Opinion: Immigration policy alternatives in the U.S.

Jacob Tabler is a junior political science major and a member of the Kent State College Republicans. Contact him at [email protected]

Immigration policy in the United States continues to be a divisive issue between Republicans and Democrats. The debate on how to solve this problem has been going on for decades, and this election is no different. Candidates on both party sides claim to have the best plan to solve the issue.

When considering policy alternatives it is important to take into account the consequences of every action. For example, the proposal to deport approximately 11 million illegal immigrants has become somewhat popular. Supporters of this plan argue that these immigrant workers are taking jobs away from Americans and contributing to a high unemployment rate. However, this is not necessarily what is taking place and deporting these people is not an economically viable solution.

In Alabama, similar immigration policies were implemented in 2011. These policies cracked down on immigrants living in the states. Citizens were banned from providing housing, health care and work for illegal immigrants. This resulted in a disappearing workforce in the Alabama’s large agriculture sector, and the few Americans that stepped in to replace them could not handle the workload.

Therefore, farmers were not able to produce as much. This meant rising food prices and some farmers facing the danger of bankruptcy. It is consequences like this that policymakers must be aware of and provide different alternatives for.

For me, the most viable solution to solve this issue is more moderate. To really try and solve this problem, there is a number of things that must be done:First of all, it is important to secure the border. Though a wall is not realistic or economically viable, securing the border can be done in a much more efficient way. Increasing drone monitoring and border patrols are much more realistic ideas to keep our southern border secure. Secondly, we must urge Mexico to secure its southern borders as well. Not every immigrant crossing the United States’ southern border originates from Mexico; many originate from Central America. If Mexico were to close off its border, it would aid our efforts of securing our own.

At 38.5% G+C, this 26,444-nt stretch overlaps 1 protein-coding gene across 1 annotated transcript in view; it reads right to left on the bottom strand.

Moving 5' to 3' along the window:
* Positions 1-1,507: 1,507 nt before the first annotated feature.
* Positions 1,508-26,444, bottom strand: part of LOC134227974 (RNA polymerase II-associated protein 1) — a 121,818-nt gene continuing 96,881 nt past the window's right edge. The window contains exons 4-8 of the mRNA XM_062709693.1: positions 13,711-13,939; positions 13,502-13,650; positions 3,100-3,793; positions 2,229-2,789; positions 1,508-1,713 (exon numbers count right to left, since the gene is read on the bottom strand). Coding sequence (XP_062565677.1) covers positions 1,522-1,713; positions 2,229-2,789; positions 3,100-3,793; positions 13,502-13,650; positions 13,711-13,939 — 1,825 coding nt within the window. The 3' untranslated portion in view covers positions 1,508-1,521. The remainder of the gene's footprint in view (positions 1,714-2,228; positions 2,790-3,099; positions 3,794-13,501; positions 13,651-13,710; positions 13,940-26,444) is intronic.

Ohio Gov. John Kasich presents a middle-ground solution in handling handle illegal immigrants currently residing in the U.S.: By creating a simple guest worker program to allow immigrant workers to travel in and out of the country, it would allow for a path to legalization for illegal immigrants and their families. Those who pay a back tax—and have not committed any crimes while residing in the U.S.— also have the opportunity for legalization. This would allow illegal immigrants and their families to pursue their goals in the country while not rewarding illegals with citizenship.

Overall the issue of immigration reform has been debated for a long time. It is a wedge issue meant to tear voters apart and polarize each party. However, I believe I have presented a middle ground solution that can help bring people together.

The views expressed herein do not necessarily reflect the views of the Kent State College Republicans as an organization.